Artists, Baker thinks, will be the future's most revered citizens. And with their imaginations and the help of McArchitect they'll be able to build the most unique, elaborate homes. "The artist wants to live in his own piece of sculpture," Baker explains. "He comes up with a concept sketch and scans it into the computer, and the computer designs his house. The kind of restrictive codes we have nowadays are completely gone because everything is analyzed on an ongoing basis in terms of cost-effectiveness for the society." Baker fantasizes that an omniscient "Great Database in the Sky" will decide whether or not a proposed project will be of benefit to the community.

With the assistance of an artificial-intelligence architectural program, Baker predicts the artist will be the king of the road. Local sculptor Joe Slusky designed his future home as an ascension from the primitive to the cerebral.

McArchitect House

Whitcombe explains that the firm assumed the role of McArchitect and engaged local artist Joe Slusky to be their hypothetical client: "Joe did his drawings about what his vision of the thing was, and we tried to work from his descriptions and really build him the house that he wanted."

Slusky's imagined future home has very technical vertical stratification, running from he primal to the lofty: "Joe's idea is that the ground floor is very primitive, like in the Middle Ages. He has straw chicken hutches and large tortoises lying around. And at the top level he's made sculptures and machinery," Baker explains.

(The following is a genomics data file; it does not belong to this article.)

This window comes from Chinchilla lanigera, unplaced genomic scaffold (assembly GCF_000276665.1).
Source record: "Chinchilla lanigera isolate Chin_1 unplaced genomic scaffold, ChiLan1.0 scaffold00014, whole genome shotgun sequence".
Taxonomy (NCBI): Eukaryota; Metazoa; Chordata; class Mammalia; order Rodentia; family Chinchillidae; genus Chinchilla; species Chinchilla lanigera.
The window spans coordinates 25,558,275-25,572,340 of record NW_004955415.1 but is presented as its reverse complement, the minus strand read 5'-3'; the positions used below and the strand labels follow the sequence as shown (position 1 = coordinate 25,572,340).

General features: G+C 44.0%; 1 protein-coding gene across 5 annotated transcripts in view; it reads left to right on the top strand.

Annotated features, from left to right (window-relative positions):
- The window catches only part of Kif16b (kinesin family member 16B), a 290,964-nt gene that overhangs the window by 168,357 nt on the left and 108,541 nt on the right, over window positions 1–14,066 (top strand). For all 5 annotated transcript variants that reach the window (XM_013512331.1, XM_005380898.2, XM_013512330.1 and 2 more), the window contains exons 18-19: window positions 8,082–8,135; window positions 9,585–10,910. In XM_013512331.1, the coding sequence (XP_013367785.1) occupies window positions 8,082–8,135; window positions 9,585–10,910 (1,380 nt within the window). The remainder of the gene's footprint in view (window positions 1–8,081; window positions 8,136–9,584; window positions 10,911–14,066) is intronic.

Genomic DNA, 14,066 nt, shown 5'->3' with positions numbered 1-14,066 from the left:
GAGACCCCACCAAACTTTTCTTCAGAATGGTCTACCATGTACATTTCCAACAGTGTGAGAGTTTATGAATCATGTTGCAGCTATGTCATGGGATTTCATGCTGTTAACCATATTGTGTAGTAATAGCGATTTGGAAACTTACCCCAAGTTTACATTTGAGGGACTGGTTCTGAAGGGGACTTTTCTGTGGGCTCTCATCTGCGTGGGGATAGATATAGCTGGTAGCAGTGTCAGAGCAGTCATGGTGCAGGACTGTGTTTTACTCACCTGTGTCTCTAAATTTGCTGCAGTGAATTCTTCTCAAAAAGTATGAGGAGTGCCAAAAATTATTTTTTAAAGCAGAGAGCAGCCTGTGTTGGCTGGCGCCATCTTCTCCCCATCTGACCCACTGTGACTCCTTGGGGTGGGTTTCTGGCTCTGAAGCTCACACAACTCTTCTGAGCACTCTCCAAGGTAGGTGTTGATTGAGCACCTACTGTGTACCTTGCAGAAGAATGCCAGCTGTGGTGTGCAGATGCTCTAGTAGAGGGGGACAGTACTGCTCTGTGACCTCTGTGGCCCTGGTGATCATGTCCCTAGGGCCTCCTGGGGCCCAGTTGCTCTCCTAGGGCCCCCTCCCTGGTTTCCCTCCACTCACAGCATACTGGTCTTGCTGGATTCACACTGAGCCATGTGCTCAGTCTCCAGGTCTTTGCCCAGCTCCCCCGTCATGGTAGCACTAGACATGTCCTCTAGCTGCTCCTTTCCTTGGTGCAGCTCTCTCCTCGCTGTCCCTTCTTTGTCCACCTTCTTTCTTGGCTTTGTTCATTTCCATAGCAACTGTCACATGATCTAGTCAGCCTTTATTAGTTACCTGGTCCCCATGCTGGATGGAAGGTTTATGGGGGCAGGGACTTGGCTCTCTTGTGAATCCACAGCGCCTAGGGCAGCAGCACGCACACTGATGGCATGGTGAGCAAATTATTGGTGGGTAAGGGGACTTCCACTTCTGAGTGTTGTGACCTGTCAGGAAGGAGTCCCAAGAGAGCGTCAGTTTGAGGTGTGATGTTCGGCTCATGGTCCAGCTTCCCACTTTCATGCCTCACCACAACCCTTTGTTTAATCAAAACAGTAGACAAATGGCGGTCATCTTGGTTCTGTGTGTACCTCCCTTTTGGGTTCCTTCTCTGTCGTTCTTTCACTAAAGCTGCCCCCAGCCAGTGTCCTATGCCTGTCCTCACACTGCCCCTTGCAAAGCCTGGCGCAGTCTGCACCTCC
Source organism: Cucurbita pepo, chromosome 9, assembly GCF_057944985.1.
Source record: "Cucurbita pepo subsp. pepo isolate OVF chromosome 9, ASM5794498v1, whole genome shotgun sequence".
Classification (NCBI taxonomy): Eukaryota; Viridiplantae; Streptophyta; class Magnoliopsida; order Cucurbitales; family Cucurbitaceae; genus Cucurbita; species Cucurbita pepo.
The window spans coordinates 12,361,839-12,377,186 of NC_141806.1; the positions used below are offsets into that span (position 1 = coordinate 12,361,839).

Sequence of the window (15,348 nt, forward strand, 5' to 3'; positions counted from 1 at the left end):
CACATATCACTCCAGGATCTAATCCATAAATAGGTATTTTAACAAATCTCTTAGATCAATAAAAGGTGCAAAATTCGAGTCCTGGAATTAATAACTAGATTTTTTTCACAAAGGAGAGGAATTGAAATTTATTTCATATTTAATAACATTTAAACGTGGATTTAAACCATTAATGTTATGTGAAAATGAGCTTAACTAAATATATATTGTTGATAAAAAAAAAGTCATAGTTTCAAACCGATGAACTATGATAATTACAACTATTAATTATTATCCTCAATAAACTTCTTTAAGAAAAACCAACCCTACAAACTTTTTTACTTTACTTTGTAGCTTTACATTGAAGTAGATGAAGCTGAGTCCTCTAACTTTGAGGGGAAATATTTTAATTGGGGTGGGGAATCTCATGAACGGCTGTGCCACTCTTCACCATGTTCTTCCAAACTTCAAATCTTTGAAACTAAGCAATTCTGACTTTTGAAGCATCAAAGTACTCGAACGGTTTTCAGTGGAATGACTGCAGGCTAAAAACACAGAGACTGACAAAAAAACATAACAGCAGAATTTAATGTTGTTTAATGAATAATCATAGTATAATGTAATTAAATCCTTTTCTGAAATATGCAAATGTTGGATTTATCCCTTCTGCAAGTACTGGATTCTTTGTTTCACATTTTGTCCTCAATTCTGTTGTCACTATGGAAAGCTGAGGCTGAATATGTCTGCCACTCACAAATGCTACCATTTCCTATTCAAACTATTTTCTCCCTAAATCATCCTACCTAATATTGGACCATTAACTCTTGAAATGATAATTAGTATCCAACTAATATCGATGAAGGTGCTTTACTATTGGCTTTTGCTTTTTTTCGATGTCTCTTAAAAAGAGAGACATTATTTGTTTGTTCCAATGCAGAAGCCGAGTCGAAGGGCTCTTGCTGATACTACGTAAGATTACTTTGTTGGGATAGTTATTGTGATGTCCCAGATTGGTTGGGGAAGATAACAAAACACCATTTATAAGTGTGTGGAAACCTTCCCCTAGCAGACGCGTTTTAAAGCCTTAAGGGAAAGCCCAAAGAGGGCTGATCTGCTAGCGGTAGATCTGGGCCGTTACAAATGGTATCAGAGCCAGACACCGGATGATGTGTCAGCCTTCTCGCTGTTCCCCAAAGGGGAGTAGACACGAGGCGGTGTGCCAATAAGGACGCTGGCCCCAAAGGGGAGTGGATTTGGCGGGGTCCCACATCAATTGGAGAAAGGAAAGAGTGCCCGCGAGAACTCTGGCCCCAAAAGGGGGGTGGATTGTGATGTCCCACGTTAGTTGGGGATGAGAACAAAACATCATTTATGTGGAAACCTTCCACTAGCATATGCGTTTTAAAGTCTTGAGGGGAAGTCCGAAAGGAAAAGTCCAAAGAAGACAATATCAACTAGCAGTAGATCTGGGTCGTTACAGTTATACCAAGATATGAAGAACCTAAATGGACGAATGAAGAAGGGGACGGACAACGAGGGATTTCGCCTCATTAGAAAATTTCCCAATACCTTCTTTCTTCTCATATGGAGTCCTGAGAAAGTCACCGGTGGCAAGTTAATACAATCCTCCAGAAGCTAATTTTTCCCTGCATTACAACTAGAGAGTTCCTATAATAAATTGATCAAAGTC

"You can imagine Joe in the future. When you talk to him he says things that are so original," Baker comments. And as society's values change, so might the rewards: "Today the guy who's the sleaziest, meanest and shrewdest lives in the biggest house. In the future, when originality will be the greatest value, the person who's most original is the person who's got the most impressive house."

When asked whether his future society is just a personal idea, Baker replies, "This may not be 2020, but things are changing a lot socially. We've obviously been really tongue-in-cheek about this, predicting the future, but this is the way I see things going. You could view California as the cultural center of the universe right now." He is careful, however, to add a caveat culled from the past: "There was a think tank in 1968 with all the most intelligent, creative futurologists, who sat down and predicted the future—and even they missed pocket calculators and personal computers."

This is an excerpt from the article "2020 Visions." The entire article is no longer available.

From the detritus of a car-oriented culture sprouts a neighborhood of the future.

Baker responded to the growing need for single-parent-family housing with the Non-Nuclear Family House, which provides for many parents and their children (who sleep in the brightly colored egg-shaped Kids' Wombs on the top floor).

With the assistance of an artificial-intelligence architectural program, Baker predicts the artist will be the king of the road. Local sculptor Joe Slusky designed his future home as an ascension from the primitive to the cerebral.

An amorphous Murphy Room, in which each feature folds in/out as needed.

Atop an urban freeway, David Baker envisions a museum that exhibits relics of the past (including traffic jams, airplanes and cows), a unit of flexible Murphy Rooms, non-nuclear family housing and an artist's dream home.